IHT Spouse Exemption & Other Inheritance Tax Reliefs

Beyond the IHT spouse exemption – utilising available reliefs to minimise your estate’s tax liability

Through Inheritance tax (IHT), the government seeks to tax the transfer of assets and wealth from one individual to another person, trust or company.

IHT becomes payable on estates above the standard nil rate band (NRB). The NRB is currently £325,000 per person. This has been set until April 2021.

Estates above the NRB are taxed at 40% – meaning IHT has the potential to substantially diminish the amount you are able to pass on.

Exposure to IHT can however be mitigated through effective use of reliefs and exemptions.

For married couples and civil partners in particular, a number of tax planning options may be available that can help to keep wealth and assets safely in the family, and beyond the clutches of HMRC.

IHT Spouse Exemption & Transferable Nil Rate Band

Under the IHT spouse exemption, married couples and civil partners domiciled in the UK are able to pass on the entirety of their estate to their spouse, inheritance tax-free.

There is no limit to the value of the estate that can be passed on tax-free to a spouse.

In addition to the IHT spouse exemption, married couples and civil partners are also able to pass on their ‘unused’ individual tax-free allowance (i.e. NRB) to their spouse. This provides greater relief on the estate of the surviving spouse. This known as the ‘transferrable nil rate band’.

For example, Tom dies and leaves his entire estate to his wife, Sarah. His full NRB remains unused. On Sarah’s death, her estate benefits from her personal NRB of £325,000 as well as Tom’s transferable NRB, which is transferred to Sarah’s estate on her death. Sarah’s estate benefits from a combined IHT exemption of £650,000.

In another scenario, had Tom left £100,000 of assets to beneficiaries other than Sarah, (or perhaps gifted £100,000 to donees other than Sarah within seven years of his death), on Sarah’s death, the transferrable NRB would be £225,000. The combined NRB on Sarah’s estate would therefore be £550,000.

Other IHT exemptions & reliefs for spouses

Beyond the IHT spouse exemption and transferrable NRB, there are other tax planning opportunities for married couples and civil partners to consider.

Do you have a question about the IHT Spouse exemption? Click> 

Residence nil rate band

Under the residence nil rate band (RNRB), where a home is passed on to a direct descendant of the deceased property owner – such as the spouse – the first £125,000 (as at April 2018) of the property’s value will also be exempt from inheritance tax.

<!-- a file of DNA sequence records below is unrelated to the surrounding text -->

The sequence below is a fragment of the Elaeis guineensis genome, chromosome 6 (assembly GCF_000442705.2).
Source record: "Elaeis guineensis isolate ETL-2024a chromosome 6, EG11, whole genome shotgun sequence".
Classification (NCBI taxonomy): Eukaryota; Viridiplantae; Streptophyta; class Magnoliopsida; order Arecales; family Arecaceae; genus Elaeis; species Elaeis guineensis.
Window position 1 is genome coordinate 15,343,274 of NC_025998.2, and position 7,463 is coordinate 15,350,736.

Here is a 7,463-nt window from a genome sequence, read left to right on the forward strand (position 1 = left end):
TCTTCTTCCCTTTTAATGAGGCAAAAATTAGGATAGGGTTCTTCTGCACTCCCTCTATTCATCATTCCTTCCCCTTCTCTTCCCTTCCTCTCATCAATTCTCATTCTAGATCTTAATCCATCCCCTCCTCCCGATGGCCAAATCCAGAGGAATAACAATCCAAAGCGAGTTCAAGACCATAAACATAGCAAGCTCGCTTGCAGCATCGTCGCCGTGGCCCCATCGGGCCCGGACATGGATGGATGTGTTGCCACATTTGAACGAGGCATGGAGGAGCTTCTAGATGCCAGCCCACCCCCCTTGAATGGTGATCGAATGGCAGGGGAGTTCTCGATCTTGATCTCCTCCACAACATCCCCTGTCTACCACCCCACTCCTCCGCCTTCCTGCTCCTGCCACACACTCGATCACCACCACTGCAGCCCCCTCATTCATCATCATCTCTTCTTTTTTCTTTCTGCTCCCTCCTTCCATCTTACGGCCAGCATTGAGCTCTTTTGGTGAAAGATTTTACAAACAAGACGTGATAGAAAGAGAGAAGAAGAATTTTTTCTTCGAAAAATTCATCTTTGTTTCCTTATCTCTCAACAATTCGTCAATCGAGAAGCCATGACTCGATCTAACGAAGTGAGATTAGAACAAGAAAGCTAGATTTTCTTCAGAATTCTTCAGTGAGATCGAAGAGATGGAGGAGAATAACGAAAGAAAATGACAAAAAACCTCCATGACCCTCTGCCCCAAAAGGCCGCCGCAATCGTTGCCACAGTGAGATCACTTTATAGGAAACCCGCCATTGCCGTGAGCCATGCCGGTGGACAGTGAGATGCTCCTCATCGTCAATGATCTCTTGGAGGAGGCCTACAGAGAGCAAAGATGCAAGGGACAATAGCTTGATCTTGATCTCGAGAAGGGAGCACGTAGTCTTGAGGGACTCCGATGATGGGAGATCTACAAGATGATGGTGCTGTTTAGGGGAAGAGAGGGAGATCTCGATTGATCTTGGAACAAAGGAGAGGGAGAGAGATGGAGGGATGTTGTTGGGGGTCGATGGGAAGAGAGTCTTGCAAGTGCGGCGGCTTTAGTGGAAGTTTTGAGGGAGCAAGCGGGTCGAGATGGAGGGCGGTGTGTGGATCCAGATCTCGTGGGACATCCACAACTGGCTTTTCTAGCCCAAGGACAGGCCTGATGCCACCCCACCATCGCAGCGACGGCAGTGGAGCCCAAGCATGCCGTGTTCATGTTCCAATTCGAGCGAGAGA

The RNRB was introduced in April 2017 and will increase by £25,000 each year until it reaches £175,000 in 2020/21:

  • 2018/2019: £125,000
  • 2019/2020: £150,000
  • 2020/2021: £175,000

RNRB applies only on the death of a surviving spouse after 5 April 2017, irrespective of the date of death of the first spouse to die.

The amount of the RNRB available for an estate will be the lower of:

  • the value of the home, or the share that is passed to the spouse (or other direct descendants), or
  • the maximum additional threshold available for the estate when the person died.

The additional band can only be used for one residential property. If the deceased had more than one residence, only one of the properties can qualify for the relief. The property does not have to be the main family home, but it must at some point have been a residence of the deceased. This means buy-to-let properties, for example, will not qualify.

Looking specifically at spouses, similar to the NRB, it is possible to transfer unused RNRB to a surviving spouse or civil partner to be applied to their estate on their death. This means spouses can pass their share in the property to their surviving spouse without utilising the RNRB.

This is in addition to the main NRB – effectively raising the IHT-free allowance to £500,000 per person under the 2018/19 RNRB rate.

So where a married couple jointly owns a family home and wish to leave this to their children, the total IHT exemption for the couple will be £1million.

Note that the value of the transferred allowance will be determined by the prevailing rate on the date of the surviving partner’s death – not that of the first spouse. Should the first spouse die in May 2018, and the second in May 2020, £175,000 could be transferred to the estate of the second spouse.

For estates over £2million – that is, the residence plus all other assets less any liabilities but before exemptions and reliefs applied – the RNRB is reduced by £1 for every £2 above the threshold. Lifetime gifts are excluded.

 

Lifetime transfers & gifts

A further estate planning consideration for spouses is the use of lifetime transfers and gifts to others. These will generally fall into one of three categories: